Guest post by Nadia Ramoul
I’ve written about The Only Way is Essex before but feel earnestly compelled to revisit it in the light of last night’s live episode. Truly it rendered me speechless at the time, but now, following a good night’s sleep and several sobering coffees, I, like one who has witnessed untold terror, am blinking in cold sunlight, now ready to speak. Regarded by most of Twitter as ‘the worst TV episode ever,’ it needs to be seen to be believed. But please don’t try to see it.
In the two years since it’s initial inception, TOWIE has matured into a barely comprehensible clusterfuck of bronzed ladies and doleful weepy men bumbling around in sports cars. Every now and again someone will open a boutique or attempt to launch a singing career, engagements are celebrated then repealed and tiny dogs are bought as reparations for past grievances. I have seen enough shots of shaking, verge of death chihuahuas in costumes to last a lifetime. Yet somehow I cannot look away.
My love for TOWIE is strong and true, long have I marvelled at it being a perfect little piece of postmodern theatre, somewhere between reality and deception, with “authentic” relationships tempered by nonsensical set pieces. You can almost see the switch when things get real for the characters, faces distorting in rage and confusion as semi-scripted dialogue hits a nerve. It is unashamed in its content yet mysterious in its machinations, and for years I have sat, enthralled, attempting to figure out just how much is real and how much is fake.
A live show seemed like a pretty brave move considering the pretty hit and miss nature of the live format with some of the soaps who have recently tried it. TOWIE would go one better than merely a standard episode, staging a theatre “variety performance” of stilted and downright bizarre skits and musical numbers with setup conversations both in the “audience” and behind the scenes.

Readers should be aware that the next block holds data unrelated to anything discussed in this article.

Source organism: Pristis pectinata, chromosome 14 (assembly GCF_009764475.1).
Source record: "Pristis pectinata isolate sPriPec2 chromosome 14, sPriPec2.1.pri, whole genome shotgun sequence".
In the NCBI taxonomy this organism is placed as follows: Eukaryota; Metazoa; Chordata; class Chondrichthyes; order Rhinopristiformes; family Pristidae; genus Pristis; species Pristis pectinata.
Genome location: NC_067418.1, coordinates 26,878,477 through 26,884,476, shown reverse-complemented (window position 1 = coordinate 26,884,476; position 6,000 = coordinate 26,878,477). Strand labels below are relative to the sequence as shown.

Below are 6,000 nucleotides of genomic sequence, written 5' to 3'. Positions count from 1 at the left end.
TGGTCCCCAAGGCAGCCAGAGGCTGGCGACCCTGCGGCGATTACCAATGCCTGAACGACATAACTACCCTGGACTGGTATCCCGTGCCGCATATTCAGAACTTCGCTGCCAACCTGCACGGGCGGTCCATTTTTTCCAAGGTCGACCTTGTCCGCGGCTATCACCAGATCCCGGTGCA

Last week sister channel ITV made the curious choice of airing David Lynch’s labyrinthine masterpiece, Inland Empire, a deliberately disturbing piece that offers a harrowing look at the psychological trauma of the life of an actor when reality mirrors fiction. I can’t help but think perhaps it was from here that the producers of TOWIE took inspiration: the motif of the stage itself, the comparison between performances on and off, the blurring lines between role and self. I could go on, but I assume you get the idea.
TOWIE’s live foray could have been beautiful and triumphant – Pat Sharp was there for Christ’s sake – yet it fell flat, so flat, a bloated mess of poor editing and wide-eyed confusion from an obviously bewildered cast. At points floor managers could be heard prompting characters to speak about certain topics before cutting them off completely, and, most distressing: wee little Joey Essex shed actual tears at the pressure of being cajoled into proposing on TV. Poor mite, the episode ended on his sad, lovelorn face which mimicked my own after 50 minutes of fraught televised confusion.
More Lynchian than the premise itself was a frankly terrifying performance involving a drunk woman pretending to be a ventriloquist’s dummy that got a staggering amount of air time and is now seared onto my mind forever. These skits were bookended by self-congratulatory, fluffy dialogue and the odd debate over who slept with who, though of this however, none could be sure. Characters were left to ramble at length, every now and again glancing round for reassurance like frightened deer before being inexplicably cut short. If the vertical-haired auteur himself had a hand in this exercise in discomfort I honestly wouldn’t be surprised.
My fierce affection for TOWIE and it’s bullshit balm on the mundane nature of real life has been shaken somewhat, but I don’t see this failed experiment as a harbinger of bad news. The curtain has been drawn, Oz-style, to reveal a shambling mess of bewilderment that I never want to see again, but I think it can trundle on, chalk this up to experience and throw in more shots of trembling handbag dogs for posterity. I feel now I am owed this.